Why you ask? Obviously it could be many, many reasons unrelated to menopause, but I was interested in learning more about the correlation between menopause and marriage. What I found out is summed up best by Lori Phillips, BellaOnline Marriage Editor, in an article called Menopause and Marriage (http://www.bellaonline.com/articles/art1379.asp). She explains it this way.
Studies show that early in life when women’s estrogen levels are high, they feel a sense of maternal nurturing. To ensure the survival of the family, they become the peace-makers and caretakers. As menopause ensues, estrogen levels drop while testosterone levels rise. A woman suddenly feels less inclined to be the pleaser. The increase of testosterone makes her more prone to thinking about her own needs. A lot of women suddenly think, “I’ve put everyone first in my life. There are things about him and our marriage that I don’t want to put up with anymore.” It leads many women to re-think their lives and their newfound sense of self compels them to break away from old priorities—child-rearing and husband-caretaking--and embark on new paths that allow them to pursue personal goals.
I am in no way saying that menopause causes divorce. A struggling marriage was probably struggling way before menopause and a strong marriage will survive it just fine. But it does shed some light as to why some women find themselves disconnected at this time in their life. I am not divorced or planning to get divorced but I have certainly felt this disconnect myself.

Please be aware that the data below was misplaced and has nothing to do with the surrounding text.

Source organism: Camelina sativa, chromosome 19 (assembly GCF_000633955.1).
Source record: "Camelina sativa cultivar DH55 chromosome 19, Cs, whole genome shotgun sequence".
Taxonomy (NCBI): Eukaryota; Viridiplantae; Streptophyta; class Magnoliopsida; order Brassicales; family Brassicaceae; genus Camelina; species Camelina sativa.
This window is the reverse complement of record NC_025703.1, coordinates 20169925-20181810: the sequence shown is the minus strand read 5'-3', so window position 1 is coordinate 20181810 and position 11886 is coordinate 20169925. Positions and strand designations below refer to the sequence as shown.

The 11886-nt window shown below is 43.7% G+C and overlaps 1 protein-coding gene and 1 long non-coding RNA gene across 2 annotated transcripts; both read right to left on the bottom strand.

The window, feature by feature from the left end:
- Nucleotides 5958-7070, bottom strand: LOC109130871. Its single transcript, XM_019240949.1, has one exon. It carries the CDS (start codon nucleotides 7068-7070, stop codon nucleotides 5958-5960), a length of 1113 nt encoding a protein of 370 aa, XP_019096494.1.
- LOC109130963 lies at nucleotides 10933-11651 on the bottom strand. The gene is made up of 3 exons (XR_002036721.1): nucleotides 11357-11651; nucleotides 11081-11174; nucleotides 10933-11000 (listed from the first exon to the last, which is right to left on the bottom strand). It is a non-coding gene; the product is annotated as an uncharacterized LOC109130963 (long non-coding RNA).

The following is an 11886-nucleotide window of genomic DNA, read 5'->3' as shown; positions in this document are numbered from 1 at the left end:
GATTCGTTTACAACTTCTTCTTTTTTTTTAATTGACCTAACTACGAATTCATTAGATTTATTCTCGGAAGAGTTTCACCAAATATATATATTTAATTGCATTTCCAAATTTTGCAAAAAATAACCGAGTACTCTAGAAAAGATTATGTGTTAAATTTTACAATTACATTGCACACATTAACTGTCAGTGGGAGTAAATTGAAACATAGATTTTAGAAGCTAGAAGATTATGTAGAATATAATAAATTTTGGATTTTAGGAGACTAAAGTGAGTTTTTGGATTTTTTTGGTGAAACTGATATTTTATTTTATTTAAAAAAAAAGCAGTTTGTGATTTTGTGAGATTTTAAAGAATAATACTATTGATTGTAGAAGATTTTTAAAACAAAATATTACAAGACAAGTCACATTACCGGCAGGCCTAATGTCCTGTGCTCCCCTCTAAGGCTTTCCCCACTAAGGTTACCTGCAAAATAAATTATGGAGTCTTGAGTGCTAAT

It also helps to know I’m not alone in everything I’ve been feeling lately…that I’m really not crazy. In fact, I’m more normal than I ever knew. I’ve been to several doctors looking for answers to what’s wrong with me and I’m not alone there either. I read comment after comment of women describing going from doctor to doctor looking for answers. Some quit their jobs because the symptoms were so severe, while others thought they were dying. And in the end, they were all found to be “healthy” and “just perimenopausal”. All said the emotional changes are far worse than the physical changes as there seems to be more help and acknowledgement of the physical stuff, but they felt very alone in this new emotional turmoil they feel trapped in.
I can promise you it’s not “just perimenopausal” when you are going through it but there is help! Treatment varies from lifestyle changes to hormone replacement therapy. Go see your doctor! Take this post if you need to! Highlight your symptoms! Advocate for yourself! Don’t settle for …”you are fine.” And let’s start talking about this! Nothing is as scary when you realize you’re not alone.